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Attention Deficit and Hyperactivity Disorder

Updated on August 16, 2014
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Integrative Healthcare Professional interested in sharing the message about health, wellness and the law of cure.

What is ADHD/ADD and What Causes it?

Attention deficit hyperactivity disorder (ADHD) or Attention deficit disorder (ADD) with hyperactivity refers to a group of disorders of certain mechanisms in the central nervous system. It can affect children and adults alike. It is primarily a childhood disorder but can be found in adults too and is more commonly diagnosed in boys than girls [1].

ADD/ADHD is a chronic disorder and is a persistent pattern of inattention and/or hyperactivity and impulsivity that’s observed in a more frequent and severe state than typically observed in those with comparable level of development [2]


  • Factors linked to the development of ADD/ADHD include Anxiety, Allergies, Smoking while pregnant, Oxygen deprivation at birth, hyperinsulinemia, Environmental stress and pollutants, Artificial food additives, Injury, Infection, Lead poisoning and Pre-natal trauma [1]
  • Research suggests that watching excessive television (especially applicable in the first two or three years of life) due to its high-paced visual images may permanently rewire the brain, causing ADHD-like symptoms [1]
  • Hereditary (siblings of sufferers have 20% chance of getting it and 15-20% of parents of affected children also have the disorder) [1]
  • Many sufferers of ADHD react to certain preservatives, dyes and salicylates in foods and theses can cause imbalance in the brain chemistry causing undesirable changes in behaviour
  • Low protein diet may be a contributing factor [1]
  • Food additives link to hyperactivity [1]


Child :7 year old Male

Family History: The patient’s father has a record of suffering from hyperactivity and excessively. Child presents with not being able to concentrate and is often forgetful and easily distracted, has trouble focussing on schoolwork and organizing tasks and activities amongst other inattention symptoms. It is impacting on his learning ability and is a cuase of concern.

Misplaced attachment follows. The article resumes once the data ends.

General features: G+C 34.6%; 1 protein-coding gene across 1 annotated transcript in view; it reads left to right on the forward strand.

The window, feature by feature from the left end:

• Previous treatments: Parent-training education programmes, self-instruction manuals and DVDs based on positive parenting and behavioural techniques.

Examination (reveal 6 or more inattention symptoms that has occurred for more than 6 months):

  • Is often easily distracted
  • Is often forgetful in daily activities.
  • Often fails to give close attention to details or makes careless mistakes in schoolwork
  • Often has trouble holding attention on tasks or play activities.
  • Often does not seem to listen when spoken to directly.
  • Often loses focus and does not follow through on instructions and fails to finish schoolwork, becomes side-tracked
  • Often has trouble organising tasks and activities.
  • Often avoids, dislikes, or is reluctant to do tasks that require mental effort over a long period of time (such as schoolwork or homework).
  • Often loses things necessary for tasks and activities (eg, school materials, pencils, books, tools).

How is ADD/ADHD Diagnosed?


  • There is no single medical or physical test for diagnosing ADD/ADHD [3]
  • A health professional will use different tools like a symptoms checklist, answers to questions about past and present problems and a medical exam to rule out other causes of symptoms [3]